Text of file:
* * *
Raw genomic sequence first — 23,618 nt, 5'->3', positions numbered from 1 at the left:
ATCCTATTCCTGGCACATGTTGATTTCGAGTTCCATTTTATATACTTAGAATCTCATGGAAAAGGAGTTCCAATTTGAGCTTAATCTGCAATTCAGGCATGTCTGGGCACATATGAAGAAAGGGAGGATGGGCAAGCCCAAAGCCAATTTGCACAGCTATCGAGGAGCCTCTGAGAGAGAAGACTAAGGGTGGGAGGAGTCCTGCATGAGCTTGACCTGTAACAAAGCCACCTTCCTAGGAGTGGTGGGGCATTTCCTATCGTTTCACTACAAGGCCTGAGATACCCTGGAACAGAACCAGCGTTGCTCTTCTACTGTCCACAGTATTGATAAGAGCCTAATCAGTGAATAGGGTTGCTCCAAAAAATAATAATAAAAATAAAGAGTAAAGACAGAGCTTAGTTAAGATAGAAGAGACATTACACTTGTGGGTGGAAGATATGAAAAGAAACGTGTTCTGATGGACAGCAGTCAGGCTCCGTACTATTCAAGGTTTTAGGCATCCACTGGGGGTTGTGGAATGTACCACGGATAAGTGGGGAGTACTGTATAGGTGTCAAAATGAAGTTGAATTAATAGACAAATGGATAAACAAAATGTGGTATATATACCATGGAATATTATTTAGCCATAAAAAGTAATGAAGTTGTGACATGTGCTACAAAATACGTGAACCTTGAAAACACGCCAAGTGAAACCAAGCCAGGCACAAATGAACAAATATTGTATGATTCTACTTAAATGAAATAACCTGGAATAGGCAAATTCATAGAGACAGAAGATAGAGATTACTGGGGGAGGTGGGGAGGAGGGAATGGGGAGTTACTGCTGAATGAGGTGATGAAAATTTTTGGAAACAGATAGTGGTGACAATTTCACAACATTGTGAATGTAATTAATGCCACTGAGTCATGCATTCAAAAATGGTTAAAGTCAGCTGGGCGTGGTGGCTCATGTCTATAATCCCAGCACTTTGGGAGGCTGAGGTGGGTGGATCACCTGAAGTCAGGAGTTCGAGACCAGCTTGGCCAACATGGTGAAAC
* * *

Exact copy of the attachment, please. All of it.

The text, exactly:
Raw genomic sequence first — 23,618 nt, 5'->3', positions numbered from 1 at the left:
ATCCTATTCCTGGCACATGTTGATTTCGAGTTCCATTTTATATACTTAGAATCTCATGGAAAAGGAGTTCCAATTTGAGCTTAATCTGCAATTCAGGCATGTCTGGGCACATATGAAGAAAGGGAGGATGGGCAAGCCCAAAGCCAATTTGCACAGCTATCGAGGAGCCTCTGAGAGAGAAGACTAAGGGTGGGAGGAGTCCTGCATGAGCTTGACCTGTAACAAAGCCACCTTCCTAGGAGTGGTGGGGCATTTCCTATCGTTTCACTACAAGGCCTGAGATACCCTGGAACAGAACCAGCGTTGCTCTTCTACTGTCCACAGTATTGATAAGAGCCTAATCAGTGAATAGGGTTGCTCCAAAAAATAATAATAAAAATAAAGAGTAAAGACAGAGCTTAGTTAAGATAGAAGAGACATTACACTTGTGGGTGGAAGATATGAAAAGAAACGTGTTCTGATGGACAGCAGTCAGGCTCCGTACTATTCAAGGTTTTAGGCATCCACTGGGGGTTGTGGAATGTACCACGGATAAGTGGGGAGTACTGTATAGGTGTCAAAATGAAGTTGAATTAATAGACAAATGGATAAACAAAATGTGGTATATATACCATGGAATATTATTTAGCCATAAAAAGTAATGAAGTTGTGACATGTGCTACAAAATACGTGAACCTTGAAAACACGCCAAGTGAAACCAAGCCAGGCACAAATGAACAAATATTGTATGATTCTACTTAAATGAAATAACCTGGAATAGGCAAATTCATAGAGACAGAAGATAGAGATTACTGGGGGAGGTGGGGAGGAGGGAATGGGGAGTTACTGCTGAATGAGGTGATGAAAATTTTTGGAAACAGATAGTGGTGACAATTTCACAACATTGTGAATGTAATTAATGCCACTGAGTCATGCATTCAAAAATGGTTAAAGTCAGCTGGGCGTGGTGGCTCATGTCTATAATCCCAGCACTTTGGGAGGCTGAGGTGGGTGGATCACCTGAAGTCAGGAGTTCGAGACCAGCTTGGCCAACATGGTGAAAC